Practice Pulse

Edwin Bayó | Grossman, Furlow and Bayó | Published: Issue 1 2024


Editor's Pick

Keeping you updated on regulatory and legislative changes affecting veterinary medicine.

QUESTION: I’m reaching out to get some information about releasing records to clients. We have a client that we will no longer be providing services to. This client has NOT paid their bill; are we required to release records to this client? Can we legally withhold records from clients that do not pay their bill? 

A: You cannot withhold a client’s records due to an unpaid bill. Please see F.S. 474.2165 Ownership and control of veterinary medical patient records; report or copies of records to be furnished. Sub Section (3): Any records owner licensed under this chapter who makes an examination of, or administers treatment or dispenses legend drugs to, any patient shall, upon request of the client or the client’s legal representative, furnish, in a timely manner, without delays for legal review, copies of all reports and records relating to such examination or treatment, including X rays. The furnishing of such report or copies shall not be conditioned upon payment of a fee for services rendered.

QUESTION: Can you please send me the Florida statutes regarding firing a client? Specifically, I am curious if the letter has to be sent certified. 

A: There is no statute on firing a client. A certified letter is better, but not required. If you have an e-mail address for the client, sending an additional e-mail (or a PDF copy of the letter) by e-mail is a good idea. The letter firing a client does not have to give any reason, other that something along the lines of: “We regret that we are unable to continue providing care to your pet (name or description). For the next 30 days, we will remain available only for emergency care. We urge you to make prompt arrangements with another veterinarian to ensure continuity of care, and we will forward a copy of the patient records to any veterinarian that you so designate.”

QUESTION:  I am a DEA-registered practitioner. I heard that the DEA is now requiring all practitioners to take eight hours of training on managing and treating opioid or other substance use disorders. Where can I take this course? 

A: Veterinarians are NOT required to take the training on treating and managing patients with opioid or other substance use disorders.

The DEA has advised that a checkbox for this training appears as a requirement on the online registration application. However, any veterinarian who is registering for the first time or renewing their DEA registration simply needs to check a box on the application that affirms they have “read and understood” the information about the training requirement.

QUESTION: I have been helping one or two mornings a week at a clinic where the owner was too sick to practice and now has passed away. I don’t know what to do about the controlled drugs that are all in her name. The drugs are secure, and I have a DEA license, but the practice is being sold. I anticipate I will only be here a few more mornings until the sale goes through. Any advice? 

A: The drugs are now part of the assets of the practice and can be sold with the practice. A detailed inventory must be created with names, quantities, lot numbers, and expiration dates.  The selling veterinarian and the purchasing veterinarian must sign the inventory. Because the selling veterinarian is deceased, you can sign in her stead. If there are any Schedule II substances, a DEA for 222 must be created to document the transfer.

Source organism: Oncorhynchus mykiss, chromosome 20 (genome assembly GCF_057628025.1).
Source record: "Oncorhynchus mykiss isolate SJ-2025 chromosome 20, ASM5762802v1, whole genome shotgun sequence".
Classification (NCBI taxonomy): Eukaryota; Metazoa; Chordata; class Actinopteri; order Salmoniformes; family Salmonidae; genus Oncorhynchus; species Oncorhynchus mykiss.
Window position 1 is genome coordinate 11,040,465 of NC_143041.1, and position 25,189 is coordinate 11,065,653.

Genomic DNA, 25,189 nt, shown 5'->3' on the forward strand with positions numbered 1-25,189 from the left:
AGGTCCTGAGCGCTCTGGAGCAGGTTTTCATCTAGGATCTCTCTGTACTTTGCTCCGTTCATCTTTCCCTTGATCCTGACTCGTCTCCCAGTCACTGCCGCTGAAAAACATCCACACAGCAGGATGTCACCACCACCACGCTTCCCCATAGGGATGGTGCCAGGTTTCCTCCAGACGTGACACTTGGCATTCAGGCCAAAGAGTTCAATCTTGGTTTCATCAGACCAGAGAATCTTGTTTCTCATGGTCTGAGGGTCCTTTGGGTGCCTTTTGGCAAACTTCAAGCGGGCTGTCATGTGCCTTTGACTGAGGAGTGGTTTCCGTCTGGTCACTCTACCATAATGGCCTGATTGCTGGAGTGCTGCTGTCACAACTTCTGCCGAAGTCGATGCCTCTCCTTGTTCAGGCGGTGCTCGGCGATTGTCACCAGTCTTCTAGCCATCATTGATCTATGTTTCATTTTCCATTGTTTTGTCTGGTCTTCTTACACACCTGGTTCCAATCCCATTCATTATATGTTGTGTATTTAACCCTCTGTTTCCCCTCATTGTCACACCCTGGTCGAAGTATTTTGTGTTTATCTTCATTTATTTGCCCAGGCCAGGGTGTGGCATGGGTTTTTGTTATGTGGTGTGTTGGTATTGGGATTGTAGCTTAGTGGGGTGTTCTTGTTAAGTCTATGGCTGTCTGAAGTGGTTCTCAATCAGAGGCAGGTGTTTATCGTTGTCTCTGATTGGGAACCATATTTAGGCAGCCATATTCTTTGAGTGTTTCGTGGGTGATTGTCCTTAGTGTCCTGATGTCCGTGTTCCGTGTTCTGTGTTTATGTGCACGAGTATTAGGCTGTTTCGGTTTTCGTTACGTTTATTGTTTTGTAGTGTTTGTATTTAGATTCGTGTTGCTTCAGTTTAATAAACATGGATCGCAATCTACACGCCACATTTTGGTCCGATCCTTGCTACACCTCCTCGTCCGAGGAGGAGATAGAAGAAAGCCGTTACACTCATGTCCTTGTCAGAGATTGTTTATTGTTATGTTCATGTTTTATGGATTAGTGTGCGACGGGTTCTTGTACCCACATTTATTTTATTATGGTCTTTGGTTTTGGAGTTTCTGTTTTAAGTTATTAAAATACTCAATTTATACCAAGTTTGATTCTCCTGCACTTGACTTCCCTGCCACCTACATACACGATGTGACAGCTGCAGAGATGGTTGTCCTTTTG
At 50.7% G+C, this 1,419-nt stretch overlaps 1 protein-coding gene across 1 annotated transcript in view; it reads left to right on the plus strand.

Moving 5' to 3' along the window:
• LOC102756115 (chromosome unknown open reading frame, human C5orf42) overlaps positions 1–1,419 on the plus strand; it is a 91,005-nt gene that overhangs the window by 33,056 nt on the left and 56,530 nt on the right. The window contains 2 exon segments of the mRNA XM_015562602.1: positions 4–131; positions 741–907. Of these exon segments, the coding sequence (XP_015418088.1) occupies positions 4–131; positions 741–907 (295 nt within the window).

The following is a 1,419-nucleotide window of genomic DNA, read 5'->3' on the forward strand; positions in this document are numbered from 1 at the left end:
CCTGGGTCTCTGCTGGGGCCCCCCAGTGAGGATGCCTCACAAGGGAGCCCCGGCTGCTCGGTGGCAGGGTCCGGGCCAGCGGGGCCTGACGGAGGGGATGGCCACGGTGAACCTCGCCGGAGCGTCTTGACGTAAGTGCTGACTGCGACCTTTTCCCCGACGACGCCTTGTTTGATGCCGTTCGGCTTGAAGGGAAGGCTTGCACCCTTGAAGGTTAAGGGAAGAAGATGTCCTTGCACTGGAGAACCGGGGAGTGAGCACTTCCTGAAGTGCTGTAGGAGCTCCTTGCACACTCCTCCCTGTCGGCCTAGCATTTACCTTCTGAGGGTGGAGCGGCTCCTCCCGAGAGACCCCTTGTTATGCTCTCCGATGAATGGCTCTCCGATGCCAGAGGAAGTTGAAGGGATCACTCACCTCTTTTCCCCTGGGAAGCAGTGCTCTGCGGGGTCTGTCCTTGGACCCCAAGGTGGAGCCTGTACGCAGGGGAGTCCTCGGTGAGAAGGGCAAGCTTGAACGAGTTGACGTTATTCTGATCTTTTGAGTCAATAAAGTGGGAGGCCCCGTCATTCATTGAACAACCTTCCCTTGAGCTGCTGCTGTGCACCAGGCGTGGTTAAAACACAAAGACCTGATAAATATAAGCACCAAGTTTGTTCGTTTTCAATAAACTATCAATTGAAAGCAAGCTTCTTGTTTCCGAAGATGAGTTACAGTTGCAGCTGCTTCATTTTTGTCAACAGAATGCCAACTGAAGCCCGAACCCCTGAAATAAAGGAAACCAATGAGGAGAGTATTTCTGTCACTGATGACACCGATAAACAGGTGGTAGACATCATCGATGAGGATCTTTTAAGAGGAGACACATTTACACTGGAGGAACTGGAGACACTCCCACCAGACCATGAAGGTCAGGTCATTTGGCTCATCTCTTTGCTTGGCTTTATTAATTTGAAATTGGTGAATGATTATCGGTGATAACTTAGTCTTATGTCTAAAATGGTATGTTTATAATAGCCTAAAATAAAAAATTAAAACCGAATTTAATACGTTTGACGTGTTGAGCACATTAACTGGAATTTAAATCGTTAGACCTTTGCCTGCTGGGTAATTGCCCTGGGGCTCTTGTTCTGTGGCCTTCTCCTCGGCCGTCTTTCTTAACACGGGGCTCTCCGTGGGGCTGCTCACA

QUESTION:  I am setting up new veterinary software, and my implementer asked me to determine what needs to be on the prescription labels for medication dispensing for Florida. Could you assist with this matter, please? 

A: All containers distributed must be labeled with: – The name of the drug – Strength and quantity of the drug – Expiration date – Instructions as to the use of the drug – The name and species of the animal for which the drug is intended to be administered – The last name of the animal’s owner – The name, address, and telephone number of the veterinarian prescribing the drug If it is a controlled substance, the following need to be included: – Practice name and address – Serial (prescription) number – The name of the patient – The name of the prescribing practitioner – Directions for use – Cautionary statements such as: “CAUTION: Federal law prohibits the transfer of this drug to any person other than the patient for whom it was prescribed.”

QUESTION:  How long should I maintain my liability insurance after retiring if I don’t plan to practice any longer? 

A: You should contact your insurance company to discuss this. Insurance companies usually offer “tail coverage” that runs for two (2) years, which is the statute of limitations for negligence, after the doctor retires/stops practicing. The premium is much less than the premium during practice because no new possibilities for claims are being generated.

QUESTION:  Does a mobile, mixed-practice veterinarian need to have an HCCE permit? I only take my vehicle out into the field for large animal patients. 

A: If you are a solo practitioner, you do not need an HCCE permit. However, you may have problems buying drugs from some wholesalers that require the HCCE as part of the transaction.

END NOTE:  The ultimate responsibility in the practice of veterinary medicine lies with the licensed veterinarian. Professional discretion must always be exercised.

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